Scientific journals had 100% compliance (n = 11) whereas both for profit (n = 6) and non-profit (n = 8) organisations had 50%, professional societies 30% (n = 1) and lastly healthcare providers having a low compliance level of 27% (n = 6).


Scientific Journals had the highest average DISCERN score of 51.2 while for profit organisations had the lowest score of 35 (Table 3). 48% of websites were rated between ‘very poor’ and ‘poor’ with a DISCERN score of less than 38, while 32% of articles achieved a score of ‘fair’ and only 20% receiving a ‘good’ score of 51–62. No websites scored well enough to be deemed excellent by the DISCERN tool rating (p-value < 0.0002) (Table 3).

Table 3 Discern Score-Quality of Websites

HONcode Certification

In total 10% of all websites had HONcode certification with scientific journals having the highest score of 6%, for-profit, non-profit and professional societies all having 2% certification and health care providers having no Honcode certification (Table 4).

Table 4 Summary of Results


In general, the average readability scores inclusive of the FKGL (13.1) (p-value 0.0412), GFI (15.6) (p-value 0.0322) and FRES (41.3) (p-value 0.0314), show values indicating a “college level” of reading ease. Table 4 demonstrates the variation by web-page owner.

Quality assessment

Mean JAMA score was 3.28. JAMA scores varied significantly by web page owner (rs = − 0.2517, p (2-tailed) = 0.07786). Mean DISCERN score was 40.8. DISCERN scores did not vary significantly by web page owner (rs = − 0.1549, p (2-tailed) = 0.27777). Correlation between search ranking and quality score failed to reach significance, using both DISCERN score and JAMA bench- mark criteria.

Readability assessment

The average FRES score was 41.30. The average FKGL score was 13.14. The average GFI score was 15.61. ANOVA between groups showed no significance between FRES FKGL, GFI score and web page owner (rs = 0.12, p (2-tailed) = 0.41 rs = − 0.18, p (2-tailed) = 0.21 and rs = − 0.14, p (2-tailed) = 0.33 respectively).

From patient information web pages provided by IR societies, only BSIR placed in the top 25 search results. CIRSE or SIR material was not identified in the top 25 search results in any of the search engines. The BSIR page showed a JAMA score of 2, a good Discern score of 54 and readability scores of 53.8 (FRES), 10.3 (FKGL) and 13.6 (GFI).

The publishing journals of these societies showed

CVIR had 2 papers (4 search engine results with 2 being duplicates and one being paywall access) in the top 10 search results across all search engines. JVIR had the most results of all IR journals with 5 papers across Google and search engines. Two of these papers were paywall access.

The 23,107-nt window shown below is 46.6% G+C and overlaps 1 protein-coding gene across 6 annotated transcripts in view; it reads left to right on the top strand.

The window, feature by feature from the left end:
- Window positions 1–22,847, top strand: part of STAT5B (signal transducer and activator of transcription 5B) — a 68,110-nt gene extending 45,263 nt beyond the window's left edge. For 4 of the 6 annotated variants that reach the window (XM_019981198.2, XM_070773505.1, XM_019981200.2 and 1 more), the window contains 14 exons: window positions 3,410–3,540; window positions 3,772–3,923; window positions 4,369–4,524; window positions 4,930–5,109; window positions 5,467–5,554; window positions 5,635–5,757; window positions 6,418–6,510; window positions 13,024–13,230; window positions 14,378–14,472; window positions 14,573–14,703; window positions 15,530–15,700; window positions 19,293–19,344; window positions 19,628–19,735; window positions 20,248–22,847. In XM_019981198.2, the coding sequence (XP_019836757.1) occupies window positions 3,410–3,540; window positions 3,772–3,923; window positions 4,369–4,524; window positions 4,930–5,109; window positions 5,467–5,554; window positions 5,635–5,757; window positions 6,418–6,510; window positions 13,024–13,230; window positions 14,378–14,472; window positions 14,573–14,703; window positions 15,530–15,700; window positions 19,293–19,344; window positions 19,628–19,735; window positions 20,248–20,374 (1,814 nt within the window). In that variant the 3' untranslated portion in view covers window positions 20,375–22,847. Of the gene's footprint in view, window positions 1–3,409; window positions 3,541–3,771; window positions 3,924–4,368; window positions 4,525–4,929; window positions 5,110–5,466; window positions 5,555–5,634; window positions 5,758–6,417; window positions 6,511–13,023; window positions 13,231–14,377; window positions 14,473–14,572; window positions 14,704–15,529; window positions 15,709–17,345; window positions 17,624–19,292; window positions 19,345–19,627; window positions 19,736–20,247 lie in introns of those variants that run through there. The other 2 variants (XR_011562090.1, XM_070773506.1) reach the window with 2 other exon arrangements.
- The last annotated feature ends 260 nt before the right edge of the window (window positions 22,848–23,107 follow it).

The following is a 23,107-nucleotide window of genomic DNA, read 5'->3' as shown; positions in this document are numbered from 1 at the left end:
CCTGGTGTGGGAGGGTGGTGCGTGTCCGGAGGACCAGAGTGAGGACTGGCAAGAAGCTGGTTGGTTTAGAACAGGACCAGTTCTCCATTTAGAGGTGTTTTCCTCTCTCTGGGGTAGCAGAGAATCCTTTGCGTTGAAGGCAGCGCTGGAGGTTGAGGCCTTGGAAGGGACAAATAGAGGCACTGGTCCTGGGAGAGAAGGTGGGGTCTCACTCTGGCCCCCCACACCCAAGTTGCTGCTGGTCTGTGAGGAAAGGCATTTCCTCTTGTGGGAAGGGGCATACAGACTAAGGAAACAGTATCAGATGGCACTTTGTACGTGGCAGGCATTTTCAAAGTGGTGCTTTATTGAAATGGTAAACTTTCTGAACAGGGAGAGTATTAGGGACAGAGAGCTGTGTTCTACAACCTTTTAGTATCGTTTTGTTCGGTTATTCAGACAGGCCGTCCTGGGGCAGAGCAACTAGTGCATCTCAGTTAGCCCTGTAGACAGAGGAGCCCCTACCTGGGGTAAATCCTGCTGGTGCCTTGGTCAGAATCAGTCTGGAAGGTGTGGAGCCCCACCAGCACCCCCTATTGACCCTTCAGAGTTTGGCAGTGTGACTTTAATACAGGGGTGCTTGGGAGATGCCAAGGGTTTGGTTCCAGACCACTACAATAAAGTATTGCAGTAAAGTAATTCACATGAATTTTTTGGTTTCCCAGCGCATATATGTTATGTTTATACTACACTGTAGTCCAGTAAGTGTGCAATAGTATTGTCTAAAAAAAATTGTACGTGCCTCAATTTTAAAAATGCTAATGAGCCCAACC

Undoubtedly, Pelvic Congestion syndrome is a controversial topic in medicine. Within IR, there is no consensus on treatment approach as most of the literature is a collection of techniques and targetable therapeutic sites. Procedures are often not covered by insurance companies due to a lack of high quality literature. It is clear from review of these websites that there is a mix of information for patients to decipher. While some websites do note other treatment options for PCS including analgesia and surgical options, for profit standalone clinics and private surgical centers often only describe Pelvic Vein Embolization as the only effective curative approach with high success rates. The technique of embolization was also variably covered.

There was a diverse difference in web page quality as interpreted by JAMA and DISCERN scores. Professional Societies and Scientific journals showed the highest average scores. Of note scientific journals also scored the lowest FRES result, which signifies a more difficult text for the public to read. The more numerous, understandable web pages in the healthcare provider category, could easily tempt the general public to engage with the lower-quality information of these website providers.

Pages assessing JAMA benchmarks showed that most lacked authorship, references and disclosure. Doctors represented the largest group of authors (46%), however a further 48% of web pages did not report authors which questions the legitimacy of those web pages. The average DISCERN score was 40.8, meaning a “fair” quality which is below what many patients would expect to find when looking for information. As expected, scientific journals showed the highest average DISCERN score, and were the only category to fulfill all JAMA benchmark criteria. However, the target audience for scientific journals is not patients. The medical terminology and “jargon” used may actually make the information inaccessible to patients. Healthcare providers and for-profit organizations had the lowest JAMA and DISCERN scores, which suggests the provision of limited amounts of information to emphasize their own particular interests. An area all web pages could improve upon is HONcode certification.